Encouraging a young child to participate in an educational activity can be very difficult. Some children, especially those with learning delays can have a hard time staying focused on one specific task for even several minutes. There will always be something to catch their attention and divert their focus. This can be very frustrating for parents that want to work with their children on developing their learning skills.
Parents and caretakers often feel that they must settle for a minute or two of their child's attention that they are able to capture. While every minute of learning does benefit a child to some degree, nothing compares to sitting with a child and completing an activity from start to finish. While this may seem like an impossible task for some parents, there are ways for parents to improve their chances of keeping their children interested.
One important tip is to create structure for the play session. Most children thrive in structured environments that force them to focus on one thing at a time. The more structure, the less room there is for distractions. The best method of accomplishing this is by setting a specific location and seating arrangement for your play sessions. Invest in a child-size table and chair set and place in a particular area of your home. It pays to spend more an purchase a wooden set, since they tend to last much longer and are more likely to support an adult's weight. Set a specific time to sit down and work or play with your child, be it once a day or once a week. Although it does not have to be at the same exact time each day, it is recommended to be at the same interval of the day, such as after breakfast or before bath time.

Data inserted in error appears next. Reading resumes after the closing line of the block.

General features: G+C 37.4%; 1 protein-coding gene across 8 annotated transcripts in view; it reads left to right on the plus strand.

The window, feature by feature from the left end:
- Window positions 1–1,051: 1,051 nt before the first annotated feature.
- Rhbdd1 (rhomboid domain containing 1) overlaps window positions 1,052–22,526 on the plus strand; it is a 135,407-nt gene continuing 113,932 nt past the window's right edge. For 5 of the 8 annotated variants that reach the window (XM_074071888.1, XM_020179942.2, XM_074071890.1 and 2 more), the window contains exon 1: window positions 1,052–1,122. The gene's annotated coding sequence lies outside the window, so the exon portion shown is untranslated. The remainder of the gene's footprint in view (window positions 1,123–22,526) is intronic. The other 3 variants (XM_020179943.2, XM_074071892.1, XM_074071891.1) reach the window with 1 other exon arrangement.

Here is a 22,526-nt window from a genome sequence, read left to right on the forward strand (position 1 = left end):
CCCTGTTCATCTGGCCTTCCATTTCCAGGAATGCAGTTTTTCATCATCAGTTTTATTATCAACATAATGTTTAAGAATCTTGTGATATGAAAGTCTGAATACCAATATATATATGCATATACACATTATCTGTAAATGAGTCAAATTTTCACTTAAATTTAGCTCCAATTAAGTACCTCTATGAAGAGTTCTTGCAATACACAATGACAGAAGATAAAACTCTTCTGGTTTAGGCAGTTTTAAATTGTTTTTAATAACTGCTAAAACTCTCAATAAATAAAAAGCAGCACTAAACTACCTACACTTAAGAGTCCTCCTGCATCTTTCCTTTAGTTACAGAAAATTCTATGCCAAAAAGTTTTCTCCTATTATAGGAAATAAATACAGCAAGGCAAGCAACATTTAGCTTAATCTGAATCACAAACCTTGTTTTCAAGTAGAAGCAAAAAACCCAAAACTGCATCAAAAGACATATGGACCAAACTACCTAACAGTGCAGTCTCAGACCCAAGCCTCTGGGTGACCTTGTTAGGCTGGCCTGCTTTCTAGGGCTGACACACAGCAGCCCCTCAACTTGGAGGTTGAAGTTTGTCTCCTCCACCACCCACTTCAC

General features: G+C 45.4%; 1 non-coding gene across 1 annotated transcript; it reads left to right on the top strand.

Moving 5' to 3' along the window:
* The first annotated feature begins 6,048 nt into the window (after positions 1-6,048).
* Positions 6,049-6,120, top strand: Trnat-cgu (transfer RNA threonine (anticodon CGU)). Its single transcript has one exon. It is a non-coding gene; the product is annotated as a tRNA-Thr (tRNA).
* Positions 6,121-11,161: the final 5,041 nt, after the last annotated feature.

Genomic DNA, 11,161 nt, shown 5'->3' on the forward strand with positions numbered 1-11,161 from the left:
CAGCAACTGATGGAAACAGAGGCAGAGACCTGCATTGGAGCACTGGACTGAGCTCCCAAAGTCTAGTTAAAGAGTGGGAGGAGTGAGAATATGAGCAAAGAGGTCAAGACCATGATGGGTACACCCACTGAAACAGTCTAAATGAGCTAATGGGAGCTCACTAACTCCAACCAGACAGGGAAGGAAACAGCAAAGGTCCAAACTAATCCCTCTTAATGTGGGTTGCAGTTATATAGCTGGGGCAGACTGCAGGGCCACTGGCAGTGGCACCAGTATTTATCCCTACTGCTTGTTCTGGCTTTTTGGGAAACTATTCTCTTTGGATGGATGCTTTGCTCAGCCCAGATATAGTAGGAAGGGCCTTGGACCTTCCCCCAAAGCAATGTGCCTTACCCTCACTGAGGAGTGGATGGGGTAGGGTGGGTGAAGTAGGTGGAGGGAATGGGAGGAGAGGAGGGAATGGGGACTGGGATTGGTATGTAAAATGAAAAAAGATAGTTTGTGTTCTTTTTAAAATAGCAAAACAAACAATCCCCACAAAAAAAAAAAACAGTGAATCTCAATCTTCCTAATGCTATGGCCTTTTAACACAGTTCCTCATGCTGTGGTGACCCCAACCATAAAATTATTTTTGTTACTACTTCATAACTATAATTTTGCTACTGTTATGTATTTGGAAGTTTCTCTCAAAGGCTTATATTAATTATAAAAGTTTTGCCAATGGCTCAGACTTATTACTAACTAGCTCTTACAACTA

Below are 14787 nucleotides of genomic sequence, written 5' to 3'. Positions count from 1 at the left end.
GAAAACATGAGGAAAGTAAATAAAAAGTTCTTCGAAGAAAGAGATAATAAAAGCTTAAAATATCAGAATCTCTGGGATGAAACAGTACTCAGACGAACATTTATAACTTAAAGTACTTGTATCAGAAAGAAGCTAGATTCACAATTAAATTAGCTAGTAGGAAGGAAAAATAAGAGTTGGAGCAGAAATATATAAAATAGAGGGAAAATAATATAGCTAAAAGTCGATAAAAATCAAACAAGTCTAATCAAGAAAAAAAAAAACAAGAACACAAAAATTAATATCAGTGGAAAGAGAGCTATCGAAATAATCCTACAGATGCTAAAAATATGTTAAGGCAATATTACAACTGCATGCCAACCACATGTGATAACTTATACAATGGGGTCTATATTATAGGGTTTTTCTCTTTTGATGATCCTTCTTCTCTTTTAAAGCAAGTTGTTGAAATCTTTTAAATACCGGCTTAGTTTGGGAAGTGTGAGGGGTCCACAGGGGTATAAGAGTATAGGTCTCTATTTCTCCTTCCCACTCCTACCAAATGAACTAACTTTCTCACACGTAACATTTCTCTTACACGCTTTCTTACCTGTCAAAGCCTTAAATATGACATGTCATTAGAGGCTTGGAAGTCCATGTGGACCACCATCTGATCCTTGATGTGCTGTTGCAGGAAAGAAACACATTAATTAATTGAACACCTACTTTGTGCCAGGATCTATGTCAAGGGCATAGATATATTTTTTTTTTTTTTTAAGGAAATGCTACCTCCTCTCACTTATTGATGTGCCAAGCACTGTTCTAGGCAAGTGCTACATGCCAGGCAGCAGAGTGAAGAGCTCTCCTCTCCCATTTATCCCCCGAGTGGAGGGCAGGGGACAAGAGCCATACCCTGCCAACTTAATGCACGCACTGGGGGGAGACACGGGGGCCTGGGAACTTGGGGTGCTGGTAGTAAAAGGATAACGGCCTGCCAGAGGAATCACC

Another good tip is to minimize the number or items on the table at any given time. If the activity includes several steps, introduces the items used in those steps only when needed. For example, when drawing a picture, first introduce the crayons, and then the stamps and then the glitter at the end. The items not being used should be out of sight (on the floor). This helps children focus on the task at hand and keeps them excited about what's coming next.
It also helps to minimize the number of possible distractions. If you’re in the family room, make sure the television is off. It also helps if the room is relatively clean and free of clutter although this is understandably very often unrealistic.
The last tip is to stay focused yourself. If you are interrupted by phone calls or other responsibilities you are likely to lose the child's interest.
These ideas should prove to be useful and produce positive results, but always keep in mind that some children are just very excited by the presence of parents and loved ones and may not work well with them because of no fault of their own.